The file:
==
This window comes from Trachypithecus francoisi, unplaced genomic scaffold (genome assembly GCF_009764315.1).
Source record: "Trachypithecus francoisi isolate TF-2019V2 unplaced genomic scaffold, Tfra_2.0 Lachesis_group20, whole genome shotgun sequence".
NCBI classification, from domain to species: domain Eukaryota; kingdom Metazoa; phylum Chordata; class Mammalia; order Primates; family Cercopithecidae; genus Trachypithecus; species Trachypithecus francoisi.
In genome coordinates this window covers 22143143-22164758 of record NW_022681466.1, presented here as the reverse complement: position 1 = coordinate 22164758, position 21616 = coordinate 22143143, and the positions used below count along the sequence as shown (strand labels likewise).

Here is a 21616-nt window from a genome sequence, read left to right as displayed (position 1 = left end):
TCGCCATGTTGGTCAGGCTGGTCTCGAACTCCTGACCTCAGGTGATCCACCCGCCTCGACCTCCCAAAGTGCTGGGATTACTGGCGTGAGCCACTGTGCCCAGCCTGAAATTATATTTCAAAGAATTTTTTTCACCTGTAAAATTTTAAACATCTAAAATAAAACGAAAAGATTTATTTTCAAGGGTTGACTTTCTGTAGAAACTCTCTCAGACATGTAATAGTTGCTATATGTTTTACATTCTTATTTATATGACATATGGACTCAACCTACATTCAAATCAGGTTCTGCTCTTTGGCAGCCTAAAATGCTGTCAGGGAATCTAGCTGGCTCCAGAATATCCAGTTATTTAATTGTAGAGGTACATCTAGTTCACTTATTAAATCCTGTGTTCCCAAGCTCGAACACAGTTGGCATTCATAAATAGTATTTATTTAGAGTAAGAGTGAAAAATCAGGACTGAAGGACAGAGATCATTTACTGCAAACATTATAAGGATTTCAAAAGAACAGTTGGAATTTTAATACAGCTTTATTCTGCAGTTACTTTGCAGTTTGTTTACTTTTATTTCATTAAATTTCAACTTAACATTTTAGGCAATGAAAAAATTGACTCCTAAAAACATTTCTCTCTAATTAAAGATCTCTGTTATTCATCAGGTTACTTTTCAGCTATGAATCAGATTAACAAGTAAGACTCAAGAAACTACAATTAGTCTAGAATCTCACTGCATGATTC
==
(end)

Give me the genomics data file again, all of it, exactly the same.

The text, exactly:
This window comes from Trachypithecus francoisi, unplaced genomic scaffold (genome assembly GCF_009764315.1).
Source record: "Trachypithecus francoisi isolate TF-2019V2 unplaced genomic scaffold, Tfra_2.0 Lachesis_group20, whole genome shotgun sequence".
NCBI classification, from domain to species: domain Eukaryota; kingdom Metazoa; phylum Chordata; class Mammalia; order Primates; family Cercopithecidae; genus Trachypithecus; species Trachypithecus francoisi.
In genome coordinates this window covers 22143143-22164758 of record NW_022681466.1, presented here as the reverse complement: position 1 = coordinate 22164758, position 21616 = coordinate 22143143, and the positions used below count along the sequence as shown (strand labels likewise).

Here is a 21616-nt window from a genome sequence, read left to right as displayed (position 1 = left end):
TCGCCATGTTGGTCAGGCTGGTCTCGAACTCCTGACCTCAGGTGATCCACCCGCCTCGACCTCCCAAAGTGCTGGGATTACTGGCGTGAGCCACTGTGCCCAGCCTGAAATTATATTTCAAAGAATTTTTTTCACCTGTAAAATTTTAAACATCTAAAATAAAACGAAAAGATTTATTTTCAAGGGTTGACTTTCTGTAGAAACTCTCTCAGACATGTAATAGTTGCTATATGTTTTACATTCTTATTTATATGACATATGGACTCAACCTACATTCAAATCAGGTTCTGCTCTTTGGCAGCCTAAAATGCTGTCAGGGAATCTAGCTGGCTCCAGAATATCCAGTTATTTAATTGTAGAGGTACATCTAGTTCACTTATTAAATCCTGTGTTCCCAAGCTCGAACACAGTTGGCATTCATAAATAGTATTTATTTAGAGTAAGAGTGAAAAATCAGGACTGAAGGACAGAGATCATTTACTGCAAACATTATAAGGATTTCAAAAGAACAGTTGGAATTTTAATACAGCTTTATTCTGCAGTTACTTTGCAGTTTGTTTACTTTTATTTCATTAAATTTCAACTTAACATTTTAGGCAATGAAAAAATTGACTCCTAAAAACATTTCTCTCTAATTAAAGATCTCTGTTATTCATCAGGTTACTTTTCAGCTATGAATCAGATTAACAAGTAAGACTCAAGAAACTACAATTAGTCTAGAATCTCACTGCATGATTC